Reader Comments on Aardvark Daily 27 July 2001
Note: the comments below are the unabridged
submissions of readers and do
not necessarily reflect the opinions of the publisher.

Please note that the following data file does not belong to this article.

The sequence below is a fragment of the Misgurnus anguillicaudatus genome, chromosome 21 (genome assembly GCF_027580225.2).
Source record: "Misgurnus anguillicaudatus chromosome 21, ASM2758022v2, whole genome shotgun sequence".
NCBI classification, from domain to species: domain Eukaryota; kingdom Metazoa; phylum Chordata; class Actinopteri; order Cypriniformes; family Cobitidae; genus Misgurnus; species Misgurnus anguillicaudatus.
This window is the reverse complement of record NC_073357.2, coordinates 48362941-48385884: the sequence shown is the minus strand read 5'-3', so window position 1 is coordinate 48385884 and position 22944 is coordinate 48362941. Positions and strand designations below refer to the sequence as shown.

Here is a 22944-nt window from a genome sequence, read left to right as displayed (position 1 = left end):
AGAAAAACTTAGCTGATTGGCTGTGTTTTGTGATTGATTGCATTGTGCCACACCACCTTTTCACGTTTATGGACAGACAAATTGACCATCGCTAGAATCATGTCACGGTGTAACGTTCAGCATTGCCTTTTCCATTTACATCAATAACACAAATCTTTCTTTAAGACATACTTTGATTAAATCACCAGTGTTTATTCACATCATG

From: Dwayne For : The Editor (for publication) Subj: Wind instead of Hydro power! So far there is only one small 225kW wind turbine in Wellington, and it takes a long time to get resource consents to install more of them. No wonder we rely so heavily on hydro power. We should get 20% of all generation capacity from wind where the return on investment depends on the location rather than the installed cost because when it blows the marginal cost is very low (compared to the average cost). Of course Ms Helen is only thinking about gas fired stations, but we need a wider range of generation capacity than just hydro and thermal. From: Rob K For : The Editor (for publication) Subj: power for Knowledge Based Business Power is the lifeblood of a business. My computer center serves a world wide customer base with a high value logistics database. We can't afford to be down. So we invest in redundent power, redundent air conditioning, onsite 4 hour maintenance and high value common repair parts and components. An last week our provider of communications lost it for approximately 20 hours and they didn't have any of those things. What to do? Ok, so it's written in their contract to not do stupid stuff. They did it anyway. We're in a position to not be able to change because they are one of the few major players that can do EVERYTHING we need for our longdistance dedicated lines and infrastructure maintenance. If it were up to me, we'd change today. But it's not. Now what? From: Christopher Cookson For : The Editor (for publication) Subj: Power crisis - another case of thinking inside the box. I remember a couple of years ago when some enthusiastic person was telling me how wonderful power deregulation here and in California would be. They were tied up with Amway or some such thing, and could see their wonderful organisation being able to supply consumers with their every need, no doubt at some exhorbitant price. Their gleeful enthusiasm for the demise of public utilities has been proved rather unfortunate, both here in New Zealand and in California. It seems we like to follow in the footsteps of America when it comes to free enterprise carried to idiotic extremes, and this has certainly been the case with power. The fact is some services are simply better suited to being managed centrally, and while we should always be concerned about getting good value for our money, SOEs, of all businesses, ought to be publicly accountable, and for services as essential as power, public accountability is far more important than accountability to shareholders, who may or may not have any interest in the service actually being provided. Of course, even if the electricity industry was still fully publicly owned and geared toward delivering power, rather than competing with itself, we probably would still be experiencing electricity shortages. Quite simply there is not enough water in the southern lakes to meet the demand. There's been lots of rhetoric from various polititians about our need for a knowledge economy, and this is a perfect example of where working smarter, not harder would solve the problem. No doubt the government, and opposition will be trading blows over who's responsible for why there's not enough power available, but I suspect no one's actually thought about how we could use power more efficiently. Just this morning, I was having a coffee with a client, and I noticed that over the table where we were sitting, were ten incandescent light bulbs of 75 watts each. The same lighting could be provided using more efficient fluorescent fittings which would use around 15 watts each. Of course they would cost more initially, but also come with a vastly longer life expectancy. This was just one small section of the cafe. Overall, the place was probably using around the equivalent of several electric stoves going flat out, just to light the place. I suspect this establishment is not unique. Another interesting thought is that the whole reason the lakes are low is because of lack of rain. Lack of rain also tends to mean reasonably extensive sunshine hours. Solar energy is available, although expensive. On the other hand, the majority of New Zealand dwellings have extensive north facing roofs , which when combined provide a huge surface area for potential solar energy capture. Instead of storing the energy, and using hazardous lead batteries, surplus energy could be fed into the local community grid to feed business demands during the day, and hydro power could be used at night, or during low light conditions. Because most power would be consumed close to where it was generated, losses during transmission would be vastly reduced. Who's going to make use of this huge wasted energy resource? Probably no one, because it's expensive to implement, and without government leadership, and shock - horror, possibly some financial incentives it probably won't happen. New Zealand could transform itself into an energy rich nation with power to spare, with virtually no impact on the environment, in rain or shine, but don't count on it happening. Sometimes, I think that for all their rhetoric, polititians from all political persuations prefer New Zealand to remain a poorly educated low tech peasant economy, as this makes it easier for them to get re-elected.Now Have Your Say
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